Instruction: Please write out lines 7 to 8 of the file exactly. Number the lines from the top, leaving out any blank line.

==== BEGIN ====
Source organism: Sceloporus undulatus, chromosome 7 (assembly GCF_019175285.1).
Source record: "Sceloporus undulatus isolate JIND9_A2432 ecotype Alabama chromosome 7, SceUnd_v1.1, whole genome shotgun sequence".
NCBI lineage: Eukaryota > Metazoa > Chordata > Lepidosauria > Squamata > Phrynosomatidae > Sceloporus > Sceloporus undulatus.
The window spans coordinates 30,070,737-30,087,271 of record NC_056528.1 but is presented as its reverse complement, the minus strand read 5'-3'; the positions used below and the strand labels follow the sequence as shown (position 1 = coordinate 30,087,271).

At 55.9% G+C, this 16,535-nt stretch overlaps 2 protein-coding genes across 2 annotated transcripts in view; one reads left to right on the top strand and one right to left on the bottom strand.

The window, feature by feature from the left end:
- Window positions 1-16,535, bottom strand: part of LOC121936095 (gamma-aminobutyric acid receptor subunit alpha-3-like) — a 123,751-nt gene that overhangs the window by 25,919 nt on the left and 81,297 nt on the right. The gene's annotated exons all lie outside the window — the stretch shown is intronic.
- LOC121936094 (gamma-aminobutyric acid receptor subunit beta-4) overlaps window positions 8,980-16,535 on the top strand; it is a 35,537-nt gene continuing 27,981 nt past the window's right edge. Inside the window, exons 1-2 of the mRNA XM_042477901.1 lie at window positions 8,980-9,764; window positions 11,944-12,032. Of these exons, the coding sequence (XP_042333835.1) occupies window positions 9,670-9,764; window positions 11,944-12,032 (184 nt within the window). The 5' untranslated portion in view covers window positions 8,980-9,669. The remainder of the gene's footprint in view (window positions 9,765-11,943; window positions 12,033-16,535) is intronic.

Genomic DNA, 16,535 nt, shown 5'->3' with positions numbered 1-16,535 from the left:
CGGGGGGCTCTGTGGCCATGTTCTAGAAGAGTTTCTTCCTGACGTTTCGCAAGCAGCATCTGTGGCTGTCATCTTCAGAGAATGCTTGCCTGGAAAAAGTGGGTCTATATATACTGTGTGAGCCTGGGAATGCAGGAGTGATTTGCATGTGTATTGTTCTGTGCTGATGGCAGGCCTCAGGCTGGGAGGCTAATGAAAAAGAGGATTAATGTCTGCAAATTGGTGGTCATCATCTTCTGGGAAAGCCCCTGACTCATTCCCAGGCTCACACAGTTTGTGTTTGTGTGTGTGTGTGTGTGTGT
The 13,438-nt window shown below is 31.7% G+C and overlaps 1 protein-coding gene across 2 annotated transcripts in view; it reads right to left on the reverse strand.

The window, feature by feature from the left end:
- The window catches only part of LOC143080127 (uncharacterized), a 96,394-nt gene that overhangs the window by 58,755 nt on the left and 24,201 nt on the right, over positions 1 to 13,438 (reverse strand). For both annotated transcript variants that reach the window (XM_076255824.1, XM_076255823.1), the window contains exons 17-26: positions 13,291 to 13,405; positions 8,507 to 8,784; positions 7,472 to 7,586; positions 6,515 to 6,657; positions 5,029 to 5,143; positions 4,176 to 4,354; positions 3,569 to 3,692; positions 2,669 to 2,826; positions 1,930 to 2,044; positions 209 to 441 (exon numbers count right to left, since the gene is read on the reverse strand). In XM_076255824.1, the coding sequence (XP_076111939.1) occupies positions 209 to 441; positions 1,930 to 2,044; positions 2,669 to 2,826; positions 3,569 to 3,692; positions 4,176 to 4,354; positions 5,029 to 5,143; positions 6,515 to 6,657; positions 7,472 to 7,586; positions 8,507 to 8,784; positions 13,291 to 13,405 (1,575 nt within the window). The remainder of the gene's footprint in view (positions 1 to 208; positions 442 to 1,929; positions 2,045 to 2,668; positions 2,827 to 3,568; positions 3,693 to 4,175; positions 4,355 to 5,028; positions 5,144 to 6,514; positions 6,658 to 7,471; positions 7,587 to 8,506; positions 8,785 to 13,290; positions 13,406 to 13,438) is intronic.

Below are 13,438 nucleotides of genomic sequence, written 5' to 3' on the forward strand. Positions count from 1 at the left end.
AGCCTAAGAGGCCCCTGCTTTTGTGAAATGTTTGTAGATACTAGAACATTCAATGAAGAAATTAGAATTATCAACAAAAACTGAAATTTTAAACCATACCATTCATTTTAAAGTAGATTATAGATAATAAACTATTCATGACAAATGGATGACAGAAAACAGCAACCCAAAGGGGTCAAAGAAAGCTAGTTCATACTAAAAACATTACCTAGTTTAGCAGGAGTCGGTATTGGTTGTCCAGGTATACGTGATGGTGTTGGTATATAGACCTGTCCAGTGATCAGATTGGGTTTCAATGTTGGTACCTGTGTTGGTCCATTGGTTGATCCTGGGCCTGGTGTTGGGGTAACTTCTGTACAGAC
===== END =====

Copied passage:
- Window positions 1-16,535, bottom strand: part of LOC121936095 (gamma-aminobutyric acid receptor subunit alpha-3-like) — a 123,751-nt gene that overhangs the window by 25,919 nt on the left and 81,297 nt on the right. The gene's annotated exons all lie outside the window — the stretch shown is intronic.
- LOC121936094 (gamma-aminobutyric acid receptor subunit beta-4) overlaps window positions 8,980-16,535 on the top strand; it is a 35,537-nt gene continuing 27,981 nt past the window's right edge. Inside the window, exons 1-2 of the mRNA XM_042477901.1 lie at window positions 8,980-9,764; window positions 11,944-12,032. Of these exons, the coding sequence (XP_042333835.1) occupies window positions 9,670-9,764; window positions 11,944-12,032 (184 nt within the window). The 5' untranslated portion in view covers window positions 8,980-9,669. The remainder of the gene's footprint in view (window positions 9,765-11,943; window positions 12,033-16,535) is intronic.